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Goza v. Memphis Light Gas and Water Division

United States District Court, W.D. Tennessee, Western Division

June 14, 2019

MICHAEL GOZA, Plaintiff,
v.
MEMPHIS LIGHT, GAS AND WATER DIVISION, Defendant.

          ORDER AND OPINION AND ORDER DENYING LEAVE TO AMEND PLEADINGS TO CONFORM WITH THE EVIDENCE

          JON P. McCALLA UNITED STATES DISTRICT JUDGE.

         This matter came before the Court for a nonjury trial from February 25 to February 27, 2019. (ECF Nos. 99-101; see O. Granting Mot. Strike, ECF No. 91.) Plaintiff Michael Goza alleges that Defendant Memphis Light, Gas and Water Division (“MLGW” or the “Division”) discriminated against him on the basis of his protected speech and on the basis of his race when it demoted and terminated him in October, 2017. (Pretrial O., ECF No. 98 at PageID 1491.) For the reasons set forth below, the Court finds that Goza succeeds on both claims.

         The government does not have to turn a blind eye to the speech of its employees, but MLGW's decisions in this case were based on unconstitutional factors. As the Court explains below, the proof at trial showed that MLGW did not actually believe that Goza would hurt customers or treat anyone unfairly on account of their race. Instead, the Court finds that MLGW fired Goza because he expressed unpopular opinions and created a perception problem for the Division.

         Public perception alone cannot justify a restriction on free speech - the First Amendment, after all, restricts the government even though the government is chosen by the people. See Don Herzog, The Kerr Principle, State Action, and Legal Rights, 105 Mich. L. Rev. 1 (2006) (“Ordinarily, the state should do what citizens want… But sometimes the law bars that responsiveness.”). Some of Goza's statements may have been insensitive, offensive, and even bigoted, but they were protected by the Constitution nonetheless. MLGW thus violated Goza's First Amendment rights when it demoted and fired him.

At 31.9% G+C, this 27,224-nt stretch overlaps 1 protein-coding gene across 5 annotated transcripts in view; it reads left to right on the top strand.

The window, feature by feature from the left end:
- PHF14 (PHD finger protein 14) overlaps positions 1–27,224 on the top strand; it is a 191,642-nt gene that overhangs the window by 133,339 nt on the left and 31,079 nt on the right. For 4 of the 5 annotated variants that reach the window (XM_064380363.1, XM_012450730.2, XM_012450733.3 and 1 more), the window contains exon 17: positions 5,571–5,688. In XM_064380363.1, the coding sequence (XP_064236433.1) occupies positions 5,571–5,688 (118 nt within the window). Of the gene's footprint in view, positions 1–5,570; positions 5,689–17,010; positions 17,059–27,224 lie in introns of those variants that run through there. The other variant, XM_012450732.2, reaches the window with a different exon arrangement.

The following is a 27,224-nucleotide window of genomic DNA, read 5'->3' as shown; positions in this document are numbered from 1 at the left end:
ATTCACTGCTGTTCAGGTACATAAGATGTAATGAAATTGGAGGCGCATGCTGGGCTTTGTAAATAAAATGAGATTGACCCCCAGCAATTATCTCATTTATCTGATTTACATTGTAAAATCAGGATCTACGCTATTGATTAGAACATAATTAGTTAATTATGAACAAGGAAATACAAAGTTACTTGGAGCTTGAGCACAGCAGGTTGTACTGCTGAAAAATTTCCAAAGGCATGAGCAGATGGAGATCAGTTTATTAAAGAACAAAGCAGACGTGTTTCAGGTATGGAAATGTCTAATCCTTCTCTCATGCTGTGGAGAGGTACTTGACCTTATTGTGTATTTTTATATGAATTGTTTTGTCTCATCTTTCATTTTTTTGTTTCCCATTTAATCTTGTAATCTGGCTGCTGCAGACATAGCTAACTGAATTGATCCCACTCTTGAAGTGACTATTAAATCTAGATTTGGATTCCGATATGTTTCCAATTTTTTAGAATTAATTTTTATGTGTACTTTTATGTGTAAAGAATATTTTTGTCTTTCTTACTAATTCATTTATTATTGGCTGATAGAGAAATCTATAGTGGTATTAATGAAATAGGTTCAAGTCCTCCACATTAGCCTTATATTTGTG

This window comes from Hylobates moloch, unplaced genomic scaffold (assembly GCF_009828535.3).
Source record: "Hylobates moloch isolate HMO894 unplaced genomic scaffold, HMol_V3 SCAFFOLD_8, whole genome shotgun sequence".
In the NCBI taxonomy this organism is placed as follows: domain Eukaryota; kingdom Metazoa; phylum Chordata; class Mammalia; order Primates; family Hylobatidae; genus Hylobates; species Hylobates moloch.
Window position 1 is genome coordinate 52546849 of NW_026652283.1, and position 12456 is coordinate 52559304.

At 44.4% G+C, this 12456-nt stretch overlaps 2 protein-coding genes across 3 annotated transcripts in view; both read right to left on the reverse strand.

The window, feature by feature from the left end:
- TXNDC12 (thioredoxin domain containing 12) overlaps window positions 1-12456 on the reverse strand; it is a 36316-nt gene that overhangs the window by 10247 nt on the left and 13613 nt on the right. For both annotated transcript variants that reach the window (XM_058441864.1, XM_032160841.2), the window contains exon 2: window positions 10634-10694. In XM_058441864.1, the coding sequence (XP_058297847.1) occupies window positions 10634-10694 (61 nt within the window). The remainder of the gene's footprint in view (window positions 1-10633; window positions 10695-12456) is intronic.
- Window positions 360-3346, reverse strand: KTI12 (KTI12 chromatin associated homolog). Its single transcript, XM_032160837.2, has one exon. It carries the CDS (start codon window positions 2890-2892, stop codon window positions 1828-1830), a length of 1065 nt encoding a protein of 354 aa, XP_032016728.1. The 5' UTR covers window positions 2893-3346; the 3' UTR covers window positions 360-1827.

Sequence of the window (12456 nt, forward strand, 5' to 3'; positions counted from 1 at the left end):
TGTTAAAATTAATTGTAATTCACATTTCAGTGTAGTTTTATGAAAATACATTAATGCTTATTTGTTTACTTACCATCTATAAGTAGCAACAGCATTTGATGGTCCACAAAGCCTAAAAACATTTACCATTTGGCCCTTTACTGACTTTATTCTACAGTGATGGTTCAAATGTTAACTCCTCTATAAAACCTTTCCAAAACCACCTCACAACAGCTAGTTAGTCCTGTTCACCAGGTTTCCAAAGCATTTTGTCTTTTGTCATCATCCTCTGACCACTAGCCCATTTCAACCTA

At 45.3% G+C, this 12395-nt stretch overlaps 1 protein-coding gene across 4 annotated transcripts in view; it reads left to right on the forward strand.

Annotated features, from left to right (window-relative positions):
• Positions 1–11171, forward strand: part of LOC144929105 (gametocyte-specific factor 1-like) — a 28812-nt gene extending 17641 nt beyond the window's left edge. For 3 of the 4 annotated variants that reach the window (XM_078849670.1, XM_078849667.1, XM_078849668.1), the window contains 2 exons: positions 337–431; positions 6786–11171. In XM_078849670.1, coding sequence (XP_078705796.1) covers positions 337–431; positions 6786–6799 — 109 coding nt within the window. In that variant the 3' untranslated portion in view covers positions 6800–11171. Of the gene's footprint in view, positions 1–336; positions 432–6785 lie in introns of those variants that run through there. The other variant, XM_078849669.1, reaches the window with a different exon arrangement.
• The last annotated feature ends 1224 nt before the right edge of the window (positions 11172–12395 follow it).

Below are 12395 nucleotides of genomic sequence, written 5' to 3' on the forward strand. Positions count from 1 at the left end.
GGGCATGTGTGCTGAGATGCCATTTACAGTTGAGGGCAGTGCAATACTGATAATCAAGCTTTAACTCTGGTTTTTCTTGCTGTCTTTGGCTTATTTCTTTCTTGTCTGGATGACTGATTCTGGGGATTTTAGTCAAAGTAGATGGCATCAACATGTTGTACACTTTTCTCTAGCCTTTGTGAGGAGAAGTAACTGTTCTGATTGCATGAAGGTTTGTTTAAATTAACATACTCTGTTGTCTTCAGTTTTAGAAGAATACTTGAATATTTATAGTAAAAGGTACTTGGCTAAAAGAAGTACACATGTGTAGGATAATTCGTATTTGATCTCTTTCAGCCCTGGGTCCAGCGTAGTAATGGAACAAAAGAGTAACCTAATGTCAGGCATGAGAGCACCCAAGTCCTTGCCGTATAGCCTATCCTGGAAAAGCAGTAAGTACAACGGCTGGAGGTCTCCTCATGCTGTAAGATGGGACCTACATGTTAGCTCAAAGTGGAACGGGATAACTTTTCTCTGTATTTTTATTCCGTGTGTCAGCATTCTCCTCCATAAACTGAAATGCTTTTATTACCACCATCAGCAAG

The Court also finds that MLGW terminated Goza in part because of his race. MLGW decisionmakers explicitly mentioned Goza's race as a reason for his termination. MLGW also acted differently in the case of Deandre Stewart, a similarly situated African-American employee, who received only a three-day suspension after he advocated killing Asian-Americans because of their race. MLGW then took the unusual step of directing a subordinate to write a report with the implicit goal of exonerating Stewart and downplaying his remarks. The Court finds this to be an affirmative attempt to undermine the even-handed application of MLGW policy. The Court considers this to be particularly strong evidence that MLGW's policies as applied to Goza were a pretext for discrimination.

         I. Background

         Michael Goza worked as a Customer Service Tech III (a “Tech III”) for MLGW, a division of the City of Memphis and the utility provider for electricity, gas, and water service for Memphis and Shelby County. (Pl.'s Resp. Def.'s Statement of Material Facts, ECF 45-1 at 585-86.) Goza's responsibilities included investigating and repairing problems with utility services in customers' homes. (Id. at 586.) Over thirty-two years of employment, Goza received customer compliments and good reviews but no customer complaints. (Def.'s Resp. Pl.'s Statement of Material Facts, ECF No. 48-1 at 803-804.)